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PaulSimone
4/29/2017 10:54 EST

Hello and thank you for taking the time to read our post . My wife and I are less then three years from retirement and looking to live a simple life, on a smaller budget.

We will be a singe pension couple, and now is the time when I realized that it paid to sit at the front of the class, lol. Given today's U.S exchange rate to our Candain dollar , we hope to have about 1000 U.S a month to live on.

We have started our research just lately , and have plenty of time , but we want to do our home work now. The plan is to narrow down from three countries to one before I retire in about just under three years . At present we have three countries on the radar, they are in no order yet, Ecuador, Nicaragua, and Guatemala.


Now I realize that this is not a question that can be easily answered, given all the variables. One issue we have to start is the cost of healthcare. Now I respect and appreciate the feedback by most U.S expats, but for us we get free Heathcare in Canada, so any cost is going to be a shock to us, lol .

One thing that we have not been able to find, is what it is like to grow old in these countries? If one of us pasted away , and as you truly reach your senior years, what are the options for home care, or nursing home and the like !

Which of these choices would be best for affordable realeste, and health insurance and ease of immigration? We would gratefully appreciate any feed back from those in these countries, especially if your are Canadian.

However not limited to Canadains, lol . Any feedback at this point would be of help . Thank you in advance to any who take the time to post , Paul

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CasaColibri
7/7/2017 23:16 EST

You could be pioneers in one of those countries and start a senior co-housing project. (Or you might be lucky enough to find one already established!) I'm trying to start one in Mexico. Idea is to have a large central house shared by all, but separate small cottages. Residents typically share costs and responsibility for maintaining the shared living areas, and managing services, as well as participate democratically in decisions related to the community. This concept provides both the economic and social advantages of shared living, and the privacy of individual space. Residents help out and look after one another. It's a good option for aging-in-place. If you'd like to learn more, I suggest starting with the article "Aging Better Together" by Anne P. Glass. It's a good introduction.

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CasaColibri
7/7/2017 23:16 EST

You could be pioneers in one of those countries and start a senior co-housing project. (Or you might be lucky enough to find one already established!) I'm trying to start one in Mexico. Idea is to have a large central house shared by all, but separate small cottages. Residents typically share costs and responsibility for maintaining the shared living areas, and managing services, as well as participate democratically in decisions related to the community. This concept provides both the economic and social advantages of shared living, and the privacy of individual space. Residents help out and look after one another. It's a good option for aging-in-place. If you'd like to learn more, I suggest starting with the article "Aging Better Together" by Anne P. Glass. It's a good introduction.

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florencewillburn
8/5/2017 02:13 EST

Nice One..

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BenArnold
8/21/2017 01:32 EST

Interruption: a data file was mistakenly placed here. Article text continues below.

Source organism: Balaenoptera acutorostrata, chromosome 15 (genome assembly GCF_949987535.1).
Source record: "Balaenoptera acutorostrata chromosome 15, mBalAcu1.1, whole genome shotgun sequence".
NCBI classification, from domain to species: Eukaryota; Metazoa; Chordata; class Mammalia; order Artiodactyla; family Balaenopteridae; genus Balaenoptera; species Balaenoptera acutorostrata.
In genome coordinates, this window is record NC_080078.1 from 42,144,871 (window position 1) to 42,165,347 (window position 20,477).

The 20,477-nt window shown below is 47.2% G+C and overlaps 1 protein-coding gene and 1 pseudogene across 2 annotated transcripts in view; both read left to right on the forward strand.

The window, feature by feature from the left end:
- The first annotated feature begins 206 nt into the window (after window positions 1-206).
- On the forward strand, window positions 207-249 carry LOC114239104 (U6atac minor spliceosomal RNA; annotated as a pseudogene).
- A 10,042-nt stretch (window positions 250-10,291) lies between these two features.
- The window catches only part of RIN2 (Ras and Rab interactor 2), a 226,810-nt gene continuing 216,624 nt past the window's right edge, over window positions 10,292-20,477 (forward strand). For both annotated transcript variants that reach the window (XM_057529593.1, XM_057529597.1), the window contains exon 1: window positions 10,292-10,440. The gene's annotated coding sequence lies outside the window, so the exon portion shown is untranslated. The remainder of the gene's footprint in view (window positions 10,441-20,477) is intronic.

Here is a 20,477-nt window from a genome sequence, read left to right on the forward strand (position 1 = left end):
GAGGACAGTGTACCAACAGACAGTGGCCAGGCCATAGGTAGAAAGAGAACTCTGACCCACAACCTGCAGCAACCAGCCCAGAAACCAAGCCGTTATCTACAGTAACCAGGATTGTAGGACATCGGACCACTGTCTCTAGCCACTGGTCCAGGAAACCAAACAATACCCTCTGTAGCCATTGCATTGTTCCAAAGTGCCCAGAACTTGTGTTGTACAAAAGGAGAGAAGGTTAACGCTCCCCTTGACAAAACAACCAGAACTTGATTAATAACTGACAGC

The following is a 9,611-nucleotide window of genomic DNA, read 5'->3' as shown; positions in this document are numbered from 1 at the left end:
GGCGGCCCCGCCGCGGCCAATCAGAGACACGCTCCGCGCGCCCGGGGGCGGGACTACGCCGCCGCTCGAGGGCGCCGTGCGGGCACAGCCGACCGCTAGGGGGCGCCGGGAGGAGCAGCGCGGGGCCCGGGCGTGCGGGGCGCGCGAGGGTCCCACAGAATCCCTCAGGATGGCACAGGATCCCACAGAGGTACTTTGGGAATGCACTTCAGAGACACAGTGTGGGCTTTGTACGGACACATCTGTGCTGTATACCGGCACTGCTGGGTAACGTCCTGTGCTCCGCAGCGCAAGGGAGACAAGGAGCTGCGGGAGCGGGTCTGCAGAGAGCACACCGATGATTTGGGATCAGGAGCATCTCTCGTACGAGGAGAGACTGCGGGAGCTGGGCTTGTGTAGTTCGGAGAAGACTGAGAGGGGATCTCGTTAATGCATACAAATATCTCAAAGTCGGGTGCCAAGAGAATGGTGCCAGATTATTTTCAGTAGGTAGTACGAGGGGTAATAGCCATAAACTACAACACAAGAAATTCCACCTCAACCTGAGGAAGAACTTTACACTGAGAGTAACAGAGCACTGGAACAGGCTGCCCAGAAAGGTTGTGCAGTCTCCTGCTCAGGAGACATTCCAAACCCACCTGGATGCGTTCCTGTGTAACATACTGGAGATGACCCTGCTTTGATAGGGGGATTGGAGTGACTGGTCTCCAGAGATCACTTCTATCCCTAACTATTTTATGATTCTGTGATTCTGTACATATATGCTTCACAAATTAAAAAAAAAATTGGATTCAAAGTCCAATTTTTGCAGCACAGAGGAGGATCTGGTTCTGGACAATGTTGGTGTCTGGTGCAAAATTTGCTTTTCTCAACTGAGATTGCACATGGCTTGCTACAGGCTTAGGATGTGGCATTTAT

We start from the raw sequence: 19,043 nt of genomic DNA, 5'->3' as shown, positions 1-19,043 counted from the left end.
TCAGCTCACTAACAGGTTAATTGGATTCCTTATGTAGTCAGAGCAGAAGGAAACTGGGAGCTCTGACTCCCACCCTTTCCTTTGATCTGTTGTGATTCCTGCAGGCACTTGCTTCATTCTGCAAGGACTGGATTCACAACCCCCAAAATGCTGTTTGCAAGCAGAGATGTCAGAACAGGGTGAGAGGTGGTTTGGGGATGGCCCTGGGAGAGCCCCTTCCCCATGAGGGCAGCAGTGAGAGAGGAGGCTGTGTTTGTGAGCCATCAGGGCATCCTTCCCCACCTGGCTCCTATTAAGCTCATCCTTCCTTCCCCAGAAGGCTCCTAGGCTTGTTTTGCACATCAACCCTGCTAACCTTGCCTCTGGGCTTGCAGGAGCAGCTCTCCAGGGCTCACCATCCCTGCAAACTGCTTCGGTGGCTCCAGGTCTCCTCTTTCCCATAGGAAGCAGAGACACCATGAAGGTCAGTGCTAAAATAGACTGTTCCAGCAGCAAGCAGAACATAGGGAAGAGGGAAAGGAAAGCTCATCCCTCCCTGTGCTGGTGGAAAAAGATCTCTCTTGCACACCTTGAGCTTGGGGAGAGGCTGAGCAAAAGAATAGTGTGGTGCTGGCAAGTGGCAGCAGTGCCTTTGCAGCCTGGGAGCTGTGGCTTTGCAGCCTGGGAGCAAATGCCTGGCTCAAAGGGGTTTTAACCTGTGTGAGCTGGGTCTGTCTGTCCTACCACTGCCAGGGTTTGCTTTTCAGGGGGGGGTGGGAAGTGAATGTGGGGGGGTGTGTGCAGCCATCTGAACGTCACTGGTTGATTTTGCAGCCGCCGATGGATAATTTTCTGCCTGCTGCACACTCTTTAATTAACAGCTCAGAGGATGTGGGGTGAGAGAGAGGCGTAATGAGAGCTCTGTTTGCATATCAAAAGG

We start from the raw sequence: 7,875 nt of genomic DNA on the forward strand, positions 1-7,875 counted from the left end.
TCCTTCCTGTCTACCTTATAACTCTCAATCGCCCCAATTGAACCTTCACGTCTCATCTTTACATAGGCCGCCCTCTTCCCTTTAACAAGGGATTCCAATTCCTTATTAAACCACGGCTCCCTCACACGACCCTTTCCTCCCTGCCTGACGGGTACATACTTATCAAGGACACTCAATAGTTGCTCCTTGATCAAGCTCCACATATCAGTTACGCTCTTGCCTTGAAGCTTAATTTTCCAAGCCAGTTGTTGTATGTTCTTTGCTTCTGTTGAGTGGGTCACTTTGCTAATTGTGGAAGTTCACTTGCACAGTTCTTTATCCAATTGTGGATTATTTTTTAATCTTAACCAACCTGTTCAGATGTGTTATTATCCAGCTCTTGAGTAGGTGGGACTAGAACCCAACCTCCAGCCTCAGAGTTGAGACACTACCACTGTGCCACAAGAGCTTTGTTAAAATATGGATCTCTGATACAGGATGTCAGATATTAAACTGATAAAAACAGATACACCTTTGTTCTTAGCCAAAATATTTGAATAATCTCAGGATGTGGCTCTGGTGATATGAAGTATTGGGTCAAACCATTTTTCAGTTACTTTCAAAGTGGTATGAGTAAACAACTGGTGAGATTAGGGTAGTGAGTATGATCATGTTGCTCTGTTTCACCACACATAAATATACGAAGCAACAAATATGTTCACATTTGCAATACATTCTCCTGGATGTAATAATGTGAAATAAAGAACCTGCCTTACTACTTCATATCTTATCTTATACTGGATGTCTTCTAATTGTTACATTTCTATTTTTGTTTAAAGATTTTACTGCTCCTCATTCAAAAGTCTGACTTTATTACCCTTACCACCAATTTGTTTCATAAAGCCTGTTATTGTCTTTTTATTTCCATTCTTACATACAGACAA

I would recommend Thailand because there are so many people in your situation living in Thailand who would be very helpful and living on every kind of budget imaginable. Thailand is experiencing a crisis right now because of all the ex-pats walking into their hospitals without any money and dying. That's good news for ex-pats because it means that Thailand has hospitals and accepts ex-pats even if they have no money! And so imagine the quality of healthcare if you had money! They do offer amazing insurance for ex-pats because they're the most experienced country in dealing with ex-pats in the entire world and they're not Bangladesh or Venezuela (a poor or dangerous country) if you get my drift. You'll be a $300 flight away from one of the safest and most medically advanced nations in the world (South Korea) that has Tourism Hospitals (Hollywood goes to South Korea for plastic surgery, heart transplants, spinal injuries etc if you get my drift; and not just because it's cheaper!). And about your question concerning if somebody dies... if the woman dies that means the man can now have a wife that's 40+ years younger who will work like a slave and almost for free if you look in the right places for a foreigner worshiping young lady abandoned as a child in the rice fields and who is more beautiful than anybody in Hollywood or Music industry. Yes, I know that's shallow but it's how everybody does it, so I'm sorry. If the man dies... well, have you ever seen those Hawaii commercials for single women who want to travel and they're wearing a beautiful dress waving in the wind and a gorgeous flower in their hair and head tilted back with a smile so big you'd think they'd gone to heaven? So, don't worry about her, if you kick the bucket first. There are plenty of rich single men from all over the world right there in Thailand looking for widows to whom they can give their entire fortune. Anyhow... I'd recommend Asia because when the western world's economy collapses or Russia nukes them and takes over, you'll still have an economy over your head. South America might be fine also. But if the lights go out in N.America most of S.America will instantly migrate to N.America to loot what remains, and India is a major target of China and Pakistan, and so is the Philippines, and all of Japan's neighbors are just waiting for the right moment to pounce and get their revenge for Japan's raping of Nanking (former capital of China) and all of South and North Korea. The only draw back of Asia is that all narcotics no matter how mundane or medicinal, even marijuana will get you put in prison for life or beheaded, not joking. Luckily the police and mafia are usually too busy arresting all the other tourists so will hopefully not have time to plant a bag of something in your luggage and frame you then execute you. I'm just giving fair warning, not to scare anybody, the odds of anything bad happening to you are probably the same as getting struck by lightning. Every been struck by lighting? Bit by a shark? Good news, there are no sharks in Thailand... unless you go on a shark feeding tour which is where all the sharks are and they don't bother humans. They like humans for some reason. Like dogs and cats. However, when somebody vanishes and nobody has any knowledge of what happened the official report will say it was a drowning (all countries including Australia and USA do that) but I'd say there's an 90% chance that it wasn't a shark attack (millions of things can kill in the water; sharks are the rarest to do so although contrary to popular belief there are usually no less than 30 sharks present in the water at every beach around the world but totally harmless just watching or sleeping or breeding etc). Contact me for more information at BenLovesKorea@Yahoo.com